Department of Transportation, Pipeline and Hazardous Materials Safety Administration: Pipeline Safety: Plastic Pipe Rule
B-330546: Dec 10, 2018
- Full Report:
GAO reviewed the Pipeline and Hazardous Materials Safety Administration's (PHMSA) new rule on pipeline safety and the plastic pipe rule. GAO found that the final rule amends the Federal Pipeline Safety Regulations that govern the use of plastic piping systems in the transportation of natural and other gas.
Enclosed is our assessment of PHMSA’s compliance with the procedural steps required by section 801(a)(1)(B)(i) through (iv) of title 5 with respect to the rule. If you have any questions about this report or wish to contact GAO officials responsible for the evaluation work relating to the subject matter of the rule, please contact Shirley A. Jones, Assistant General Counsel, at (202) 512-8156.
December 10, 2018
The Honorable John Thune
The Honorable Bill Nelson
Committee on Commerce, Science, and Transportation
United States Senate
The Honorable Bill Shuster
The Honorable Peter A. DeFazio
Committee on Transportation and Infrastructure
House of Representatives
Subject: Department of Transportation, Pipeline and Hazardous Materials Safety Administration: Pipeline Safety: Plastic Pipe Rule
Pursuant to section 801(a)(2)(A) of title 5, United States Code, this is our report on a major rule promulgated by the Department of Transportation, Pipeline and Hazardous Materials Safety Administration (PHMSA) entitled "Pipeline Safety: Plastic Pipe Rule" (RIN: 2137-AE93). We received the rule on November 23, 2018. It was published in the Federal Register as a final rule on November 20, 2018. 83 Fed. Reg. 58,694. The effective date of the final rule is January 22, 2019. The incorporation by reference of certain publications listed in the rule is approved by the Director of the Federal Register as of January 22, 2019.
The final rule amends the Federal Pipeline Safety Regulations that govern the use of plastic piping systems in the transportation of natural and other gas. According to PHMSA, the amendments are necessary to enhance pipeline safety, adopt innovative technologies and best practices, and respond to petitions from stakeholders. The changes include increasing the design factor of polyethylene pipe; increasing the maximum pressure and diameter for Polyamide-11 pipe and components; allowing the use of Polyamide-12 pipe and components; new standards for risers, more stringent standards for plastic fittings and joints; stronger mechanical fitting requirements; the incorporation by reference of certain new or updated consensus standards for pipe, fittings, and other components; the qualification of procedures and personnel for joining plastic pipe; the installation of plastic pipe; and a number of general provisions.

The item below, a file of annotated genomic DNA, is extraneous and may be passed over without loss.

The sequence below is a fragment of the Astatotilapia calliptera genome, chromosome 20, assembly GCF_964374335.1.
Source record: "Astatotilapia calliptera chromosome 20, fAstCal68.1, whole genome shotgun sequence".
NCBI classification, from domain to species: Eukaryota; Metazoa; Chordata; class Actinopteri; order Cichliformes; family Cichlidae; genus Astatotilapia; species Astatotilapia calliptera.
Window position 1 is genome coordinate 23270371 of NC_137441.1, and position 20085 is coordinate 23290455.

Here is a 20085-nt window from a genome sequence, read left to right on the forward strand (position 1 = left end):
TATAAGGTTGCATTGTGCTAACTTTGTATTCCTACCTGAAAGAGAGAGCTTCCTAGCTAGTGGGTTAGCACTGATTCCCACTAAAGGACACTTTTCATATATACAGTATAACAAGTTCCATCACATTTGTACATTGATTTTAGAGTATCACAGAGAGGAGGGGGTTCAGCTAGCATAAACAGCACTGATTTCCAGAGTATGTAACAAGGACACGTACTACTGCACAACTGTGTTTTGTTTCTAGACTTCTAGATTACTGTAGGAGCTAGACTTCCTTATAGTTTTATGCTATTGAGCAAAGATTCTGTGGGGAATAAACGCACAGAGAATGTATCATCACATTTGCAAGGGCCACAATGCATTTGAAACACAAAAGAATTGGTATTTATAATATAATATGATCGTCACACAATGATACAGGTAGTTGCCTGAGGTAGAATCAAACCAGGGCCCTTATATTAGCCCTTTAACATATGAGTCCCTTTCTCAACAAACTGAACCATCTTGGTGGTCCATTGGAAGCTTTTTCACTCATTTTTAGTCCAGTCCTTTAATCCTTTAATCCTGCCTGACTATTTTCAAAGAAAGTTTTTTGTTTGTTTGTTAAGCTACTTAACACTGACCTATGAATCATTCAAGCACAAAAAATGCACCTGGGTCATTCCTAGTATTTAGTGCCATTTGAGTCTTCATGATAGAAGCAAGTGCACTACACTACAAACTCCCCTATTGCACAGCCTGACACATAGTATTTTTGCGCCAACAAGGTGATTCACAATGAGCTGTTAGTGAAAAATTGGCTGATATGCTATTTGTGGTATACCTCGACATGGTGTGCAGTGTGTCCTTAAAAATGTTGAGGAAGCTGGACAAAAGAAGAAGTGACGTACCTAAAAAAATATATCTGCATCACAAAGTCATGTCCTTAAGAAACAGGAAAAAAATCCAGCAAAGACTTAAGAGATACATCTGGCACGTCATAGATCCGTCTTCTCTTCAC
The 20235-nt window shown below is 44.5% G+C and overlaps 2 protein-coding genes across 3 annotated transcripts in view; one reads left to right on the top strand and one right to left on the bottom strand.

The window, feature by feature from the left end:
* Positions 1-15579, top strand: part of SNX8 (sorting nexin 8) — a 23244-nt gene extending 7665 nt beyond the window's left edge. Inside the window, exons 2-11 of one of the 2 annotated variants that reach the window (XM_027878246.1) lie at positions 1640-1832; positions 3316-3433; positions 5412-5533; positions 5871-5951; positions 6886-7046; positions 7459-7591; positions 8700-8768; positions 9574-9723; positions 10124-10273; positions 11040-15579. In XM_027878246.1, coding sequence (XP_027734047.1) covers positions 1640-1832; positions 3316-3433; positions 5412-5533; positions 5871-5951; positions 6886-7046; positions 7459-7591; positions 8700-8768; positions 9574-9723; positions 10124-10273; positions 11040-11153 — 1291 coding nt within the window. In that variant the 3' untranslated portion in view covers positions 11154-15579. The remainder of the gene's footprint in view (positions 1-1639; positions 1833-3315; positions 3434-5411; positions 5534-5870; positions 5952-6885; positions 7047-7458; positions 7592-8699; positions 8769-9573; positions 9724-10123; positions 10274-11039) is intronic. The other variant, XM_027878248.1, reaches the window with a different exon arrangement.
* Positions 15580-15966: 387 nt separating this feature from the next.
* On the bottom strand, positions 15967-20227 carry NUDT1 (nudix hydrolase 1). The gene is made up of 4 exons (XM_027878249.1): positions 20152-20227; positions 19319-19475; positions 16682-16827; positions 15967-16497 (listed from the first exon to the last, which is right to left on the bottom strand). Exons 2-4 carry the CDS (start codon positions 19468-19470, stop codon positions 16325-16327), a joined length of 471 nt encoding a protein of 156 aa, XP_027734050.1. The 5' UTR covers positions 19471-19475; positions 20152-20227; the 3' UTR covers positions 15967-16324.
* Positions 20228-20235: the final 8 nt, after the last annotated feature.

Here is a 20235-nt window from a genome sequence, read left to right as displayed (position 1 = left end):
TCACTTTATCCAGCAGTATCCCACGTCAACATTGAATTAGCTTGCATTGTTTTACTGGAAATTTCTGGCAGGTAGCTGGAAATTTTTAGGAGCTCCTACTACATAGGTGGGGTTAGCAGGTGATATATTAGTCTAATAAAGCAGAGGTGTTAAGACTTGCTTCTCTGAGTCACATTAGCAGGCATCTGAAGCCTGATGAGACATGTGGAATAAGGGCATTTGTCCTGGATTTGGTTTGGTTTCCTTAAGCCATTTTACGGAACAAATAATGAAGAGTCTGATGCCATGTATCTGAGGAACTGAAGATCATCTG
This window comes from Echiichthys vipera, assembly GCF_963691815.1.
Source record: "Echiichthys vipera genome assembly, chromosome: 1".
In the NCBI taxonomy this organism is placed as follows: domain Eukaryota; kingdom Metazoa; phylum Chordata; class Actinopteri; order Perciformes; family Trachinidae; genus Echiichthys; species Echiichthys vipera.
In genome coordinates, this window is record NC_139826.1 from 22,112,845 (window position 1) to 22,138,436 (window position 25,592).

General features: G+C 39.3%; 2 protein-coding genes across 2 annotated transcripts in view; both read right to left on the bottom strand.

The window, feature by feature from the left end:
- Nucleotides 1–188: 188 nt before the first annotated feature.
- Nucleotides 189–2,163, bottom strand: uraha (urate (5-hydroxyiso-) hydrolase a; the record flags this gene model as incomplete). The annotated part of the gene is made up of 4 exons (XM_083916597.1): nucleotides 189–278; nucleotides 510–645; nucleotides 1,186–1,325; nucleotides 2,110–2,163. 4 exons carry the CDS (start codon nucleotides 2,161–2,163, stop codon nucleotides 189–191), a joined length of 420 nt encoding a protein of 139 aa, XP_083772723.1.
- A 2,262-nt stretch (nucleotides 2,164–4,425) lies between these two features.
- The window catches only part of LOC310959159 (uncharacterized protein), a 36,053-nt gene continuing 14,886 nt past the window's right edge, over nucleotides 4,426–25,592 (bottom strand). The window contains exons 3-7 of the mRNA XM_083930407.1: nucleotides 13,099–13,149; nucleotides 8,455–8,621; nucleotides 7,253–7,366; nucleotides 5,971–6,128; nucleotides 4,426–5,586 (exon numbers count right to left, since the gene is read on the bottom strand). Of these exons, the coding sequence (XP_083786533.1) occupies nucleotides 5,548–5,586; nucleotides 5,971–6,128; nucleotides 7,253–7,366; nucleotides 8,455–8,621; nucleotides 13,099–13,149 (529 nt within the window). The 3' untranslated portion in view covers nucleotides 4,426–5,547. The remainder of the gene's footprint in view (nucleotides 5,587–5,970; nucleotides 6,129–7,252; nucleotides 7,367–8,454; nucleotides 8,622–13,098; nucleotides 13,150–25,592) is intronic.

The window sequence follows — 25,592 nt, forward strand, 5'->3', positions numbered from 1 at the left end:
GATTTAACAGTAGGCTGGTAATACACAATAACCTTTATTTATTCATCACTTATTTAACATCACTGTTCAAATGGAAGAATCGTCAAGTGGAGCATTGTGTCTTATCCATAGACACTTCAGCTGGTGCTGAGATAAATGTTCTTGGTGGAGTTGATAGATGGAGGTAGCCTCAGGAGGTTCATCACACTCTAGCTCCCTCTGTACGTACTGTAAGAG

The Congressional Review Act requires a 60-day delay in the effective date of a major rule from the date of publication in the Federal Register or receipt of the rule by Congress, whichever is later. 5 U.S.C. § 801(a)(3)(A). The rule was received by Congress on November 26, 2018. It was published in the Federal Register on November 20, 2018. 83 Fed. Reg. 58,694. The rule has a stated effective date of January 22, 2019. Therefore, the final rule does not have the required 60-day delay in its effective date.
Enclosed is our assessment of PHMSA's compliance with the procedural steps required by section 801(a)(1)(B)(i) through (iv) of title 5 with respect to the rule. If you have any questions about this report or wish to contact GAO officials responsible for the evaluation work relating to the subject matter of the rule, please contact Shirley A. Jones, Assistant General Counsel, at (202) 512-8156.
Julia C. Matta
Managing Associate General Counsel
cc: James O. Payne
Honors Attorney/Regulatory Affairs
PHMSA Office of Chief Counsel
Department of Transportation
REPORT UNDER 5 U.S.C. § 801(a)(2)(A) ON A MAJOR RULE
ISSUED BY THE
DEPARTMENT OF TRANSPORTATION,
PIPELINE AND HAZARDOUS MATERIALS SAFETY ADMINISTRATION
"PIPELINE SAFETY: PLASTIC PIPE RULE"
(i) Cost-benefit analysis